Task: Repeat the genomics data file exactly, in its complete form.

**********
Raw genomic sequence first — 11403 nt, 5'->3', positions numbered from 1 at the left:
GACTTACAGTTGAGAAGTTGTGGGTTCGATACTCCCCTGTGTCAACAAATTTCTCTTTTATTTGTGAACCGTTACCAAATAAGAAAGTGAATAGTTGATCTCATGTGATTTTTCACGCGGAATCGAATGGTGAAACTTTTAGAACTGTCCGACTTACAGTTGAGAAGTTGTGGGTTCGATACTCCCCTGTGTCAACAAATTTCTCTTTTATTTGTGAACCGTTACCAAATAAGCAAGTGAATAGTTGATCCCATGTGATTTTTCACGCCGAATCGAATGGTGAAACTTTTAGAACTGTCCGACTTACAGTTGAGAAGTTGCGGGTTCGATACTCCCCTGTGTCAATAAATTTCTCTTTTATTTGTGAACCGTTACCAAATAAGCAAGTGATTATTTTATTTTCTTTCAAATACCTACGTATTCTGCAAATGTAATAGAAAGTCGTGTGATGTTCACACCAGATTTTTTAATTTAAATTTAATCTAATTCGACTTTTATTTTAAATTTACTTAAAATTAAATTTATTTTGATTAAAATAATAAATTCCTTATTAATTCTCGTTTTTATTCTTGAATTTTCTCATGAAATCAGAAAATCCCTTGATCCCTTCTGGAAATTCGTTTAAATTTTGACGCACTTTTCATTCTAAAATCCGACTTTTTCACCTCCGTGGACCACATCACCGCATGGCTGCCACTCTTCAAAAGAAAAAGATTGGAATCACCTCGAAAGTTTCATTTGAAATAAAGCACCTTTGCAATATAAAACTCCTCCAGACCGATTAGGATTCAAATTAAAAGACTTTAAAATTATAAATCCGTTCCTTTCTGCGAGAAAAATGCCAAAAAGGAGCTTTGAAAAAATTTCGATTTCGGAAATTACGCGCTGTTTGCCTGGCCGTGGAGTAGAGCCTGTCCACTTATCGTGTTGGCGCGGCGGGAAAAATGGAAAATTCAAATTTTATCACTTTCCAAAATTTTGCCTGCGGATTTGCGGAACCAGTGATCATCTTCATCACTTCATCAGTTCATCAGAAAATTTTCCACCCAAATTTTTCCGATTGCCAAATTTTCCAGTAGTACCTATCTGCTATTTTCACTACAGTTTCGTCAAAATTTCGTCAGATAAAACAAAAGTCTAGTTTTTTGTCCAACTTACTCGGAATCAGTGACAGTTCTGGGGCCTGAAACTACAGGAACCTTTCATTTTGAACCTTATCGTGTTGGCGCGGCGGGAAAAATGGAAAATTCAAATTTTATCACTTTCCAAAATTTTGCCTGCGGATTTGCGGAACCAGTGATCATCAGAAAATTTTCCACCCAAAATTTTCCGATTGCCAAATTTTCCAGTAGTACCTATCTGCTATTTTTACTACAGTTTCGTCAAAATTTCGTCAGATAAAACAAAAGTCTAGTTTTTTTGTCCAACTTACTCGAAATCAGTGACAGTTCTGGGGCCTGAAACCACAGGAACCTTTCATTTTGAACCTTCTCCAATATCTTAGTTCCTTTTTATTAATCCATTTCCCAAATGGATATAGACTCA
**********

Raw genomic sequence first — 11403 nt, 5'->3', positions numbered from 1 at the left:
GACTTACAGTTGAGAAGTTGTGGGTTCGATACTCCCCTGTGTCAACAAATTTCTCTTTTATTTGTGAACCGTTACCAAATAAGAAAGTGAATAGTTGATCTCATGTGATTTTTCACGCGGAATCGAATGGTGAAACTTTTAGAACTGTCCGACTTACAGTTGAGAAGTTGTGGGTTCGATACTCCCCTGTGTCAACAAATTTCTCTTTTATTTGTGAACCGTTACCAAATAAGCAAGTGAATAGTTGATCCCATGTGATTTTTCACGCCGAATCGAATGGTGAAACTTTTAGAACTGTCCGACTTACAGTTGAGAAGTTGCGGGTTCGATACTCCCCTGTGTCAATAAATTTCTCTTTTATTTGTGAACCGTTACCAAATAAGCAAGTGATTATTTTATTTTCTTTCAAATACCTACGTATTCTGCAAATGTAATAGAAAGTCGTGTGATGTTCACACCAGATTTTTTAATTTAAATTTAATCTAATTCGACTTTTATTTTAAATTTACTTAAAATTAAATTTATTTTGATTAAAATAATAAATTCCTTATTAATTCTCGTTTTTATTCTTGAATTTTCTCATGAAATCAGAAAATCCCTTGATCCCTTCTGGAAATTCGTTTAAATTTTGACGCACTTTTCATTCTAAAATCCGACTTTTTCACCTCCGTGGACCACATCACCGCATGGCTGCCACTCTTCAAAAGAAAAAGATTGGAATCACCTCGAAAGTTTCATTTGAAATAAAGCACCTTTGCAATATAAAACTCCTCCAGACCGATTAGGATTCAAATTAAAAGACTTTAAAATTATAAATCCGTTCCTTTCTGCGAGAAAAATGCCAAAAAGGAGCTTTGAAAAAATTTCGATTTCGGAAATTACGCGCTGTTTGCCTGGCCGTGGAGTAGAGCCTGTCCACTTATCGTGTTGGCGCGGCGGGAAAAATGGAAAATTCAAATTTTATCACTTTCCAAAATTTTGCCTGCGGATTTGCGGAACCAGTGATCATCTTCATCACTTCATCAGTTCATCAGAAAATTTTCCACCCAAATTTTTCCGATTGCCAAATTTTCCAGTAGTACCTATCTGCTATTTTCACTACAGTTTCGTCAAAATTTCGTCAGATAAAACAAAAGTCTAGTTTTTTGTCCAACTTACTCGGAATCAGTGACAGTTCTGGGGCCTGAAACTACAGGAACCTTTCATTTTGAACCTTATCGTGTTGGCGCGGCGGGAAAAATGGAAAATTCAAATTTTATCACTTTCCAAAATTTTGCCTGCGGATTTGCGGAACCAGTGATCATCAGAAAATTTTCCACCCAAAATTTTCCGATTGCCAAATTTTCCAGTAGTACCTATCTGCTATTTTTACTACAGTTTCGTCAAAATTTCGTCAGATAAAACAAAAGTCTAGTTTTTTTGTCCAACTTACTCGAAATCAGTGACAGTTCTGGGGCCTGAAACCACAGGAACCTTTCATTTTGAACCTTCTCCAATATCTTAGTTCCTTTTTATTAATCCATTTCCCAAATGGATATAGACTCA